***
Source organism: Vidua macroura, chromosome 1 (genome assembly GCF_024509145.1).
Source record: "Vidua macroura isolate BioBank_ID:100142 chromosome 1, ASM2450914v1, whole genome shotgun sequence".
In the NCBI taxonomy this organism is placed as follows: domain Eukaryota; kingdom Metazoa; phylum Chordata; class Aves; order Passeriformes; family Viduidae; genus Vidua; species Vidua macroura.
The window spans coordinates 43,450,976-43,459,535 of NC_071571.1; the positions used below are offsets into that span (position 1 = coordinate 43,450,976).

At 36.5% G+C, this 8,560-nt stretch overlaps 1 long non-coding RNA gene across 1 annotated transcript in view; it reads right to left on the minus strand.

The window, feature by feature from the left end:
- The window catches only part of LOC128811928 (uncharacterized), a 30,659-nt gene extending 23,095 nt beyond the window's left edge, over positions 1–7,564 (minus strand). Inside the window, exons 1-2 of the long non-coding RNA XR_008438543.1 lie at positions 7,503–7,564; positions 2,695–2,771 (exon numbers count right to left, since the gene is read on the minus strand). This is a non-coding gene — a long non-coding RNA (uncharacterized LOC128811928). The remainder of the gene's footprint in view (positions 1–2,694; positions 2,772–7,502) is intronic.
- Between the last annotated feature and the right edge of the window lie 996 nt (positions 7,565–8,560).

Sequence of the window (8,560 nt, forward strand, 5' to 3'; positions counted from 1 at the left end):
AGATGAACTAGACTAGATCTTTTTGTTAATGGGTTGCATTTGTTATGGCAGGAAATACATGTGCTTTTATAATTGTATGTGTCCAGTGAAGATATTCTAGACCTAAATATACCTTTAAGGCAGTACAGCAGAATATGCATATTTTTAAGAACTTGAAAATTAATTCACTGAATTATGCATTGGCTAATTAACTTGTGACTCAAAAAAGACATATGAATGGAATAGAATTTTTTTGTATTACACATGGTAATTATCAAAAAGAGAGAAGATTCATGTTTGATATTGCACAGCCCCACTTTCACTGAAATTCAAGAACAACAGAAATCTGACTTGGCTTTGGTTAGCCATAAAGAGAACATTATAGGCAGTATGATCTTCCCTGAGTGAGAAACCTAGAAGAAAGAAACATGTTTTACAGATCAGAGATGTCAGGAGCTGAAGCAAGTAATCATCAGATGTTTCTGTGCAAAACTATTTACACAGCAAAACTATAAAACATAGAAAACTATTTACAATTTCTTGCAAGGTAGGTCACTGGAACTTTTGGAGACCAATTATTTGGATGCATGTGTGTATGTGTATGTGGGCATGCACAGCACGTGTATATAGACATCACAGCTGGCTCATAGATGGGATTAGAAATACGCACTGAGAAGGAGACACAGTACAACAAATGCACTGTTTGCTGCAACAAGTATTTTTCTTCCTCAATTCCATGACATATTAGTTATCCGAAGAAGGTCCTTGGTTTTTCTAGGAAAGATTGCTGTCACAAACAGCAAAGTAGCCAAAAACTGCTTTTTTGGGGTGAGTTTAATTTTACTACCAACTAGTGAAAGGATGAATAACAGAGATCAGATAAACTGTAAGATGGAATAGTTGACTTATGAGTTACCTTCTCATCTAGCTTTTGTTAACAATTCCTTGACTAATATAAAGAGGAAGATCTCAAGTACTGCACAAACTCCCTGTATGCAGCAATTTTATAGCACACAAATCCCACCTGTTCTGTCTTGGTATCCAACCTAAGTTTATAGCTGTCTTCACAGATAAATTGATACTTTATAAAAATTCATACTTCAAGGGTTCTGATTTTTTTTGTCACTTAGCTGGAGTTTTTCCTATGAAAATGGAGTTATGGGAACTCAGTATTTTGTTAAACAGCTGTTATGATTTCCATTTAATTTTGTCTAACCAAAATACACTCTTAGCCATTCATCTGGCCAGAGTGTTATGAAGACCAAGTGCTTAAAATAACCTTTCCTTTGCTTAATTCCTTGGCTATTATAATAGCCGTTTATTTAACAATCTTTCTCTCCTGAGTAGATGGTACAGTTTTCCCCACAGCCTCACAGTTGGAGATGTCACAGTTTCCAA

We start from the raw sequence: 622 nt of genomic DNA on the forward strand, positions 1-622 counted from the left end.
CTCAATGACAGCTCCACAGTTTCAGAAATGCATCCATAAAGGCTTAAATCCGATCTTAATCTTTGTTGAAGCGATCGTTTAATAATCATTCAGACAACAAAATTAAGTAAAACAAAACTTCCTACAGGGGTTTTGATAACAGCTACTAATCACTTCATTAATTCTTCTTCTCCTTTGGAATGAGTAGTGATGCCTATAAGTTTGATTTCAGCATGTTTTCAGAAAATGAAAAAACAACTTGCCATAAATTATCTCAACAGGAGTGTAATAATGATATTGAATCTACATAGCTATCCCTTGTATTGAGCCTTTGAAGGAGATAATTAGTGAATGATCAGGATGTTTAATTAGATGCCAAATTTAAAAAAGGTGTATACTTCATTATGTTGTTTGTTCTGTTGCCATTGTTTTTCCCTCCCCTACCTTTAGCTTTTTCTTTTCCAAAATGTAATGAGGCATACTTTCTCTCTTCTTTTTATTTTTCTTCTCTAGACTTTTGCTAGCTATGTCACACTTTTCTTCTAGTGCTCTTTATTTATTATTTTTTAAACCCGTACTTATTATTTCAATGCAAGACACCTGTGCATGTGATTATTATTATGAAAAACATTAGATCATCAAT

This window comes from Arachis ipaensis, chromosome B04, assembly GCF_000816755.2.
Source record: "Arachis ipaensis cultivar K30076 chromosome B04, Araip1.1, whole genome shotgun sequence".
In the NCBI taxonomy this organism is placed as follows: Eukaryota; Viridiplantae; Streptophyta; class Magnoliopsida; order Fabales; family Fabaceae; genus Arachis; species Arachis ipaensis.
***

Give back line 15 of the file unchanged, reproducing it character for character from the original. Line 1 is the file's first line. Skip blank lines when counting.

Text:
In the NCBI taxonomy this organism is placed as follows: Eukaryota; Viridiplantae; Streptophyta; class Magnoliopsida; order Fabales; family Fabaceae; genus Arachis; species Arachis ipaensis.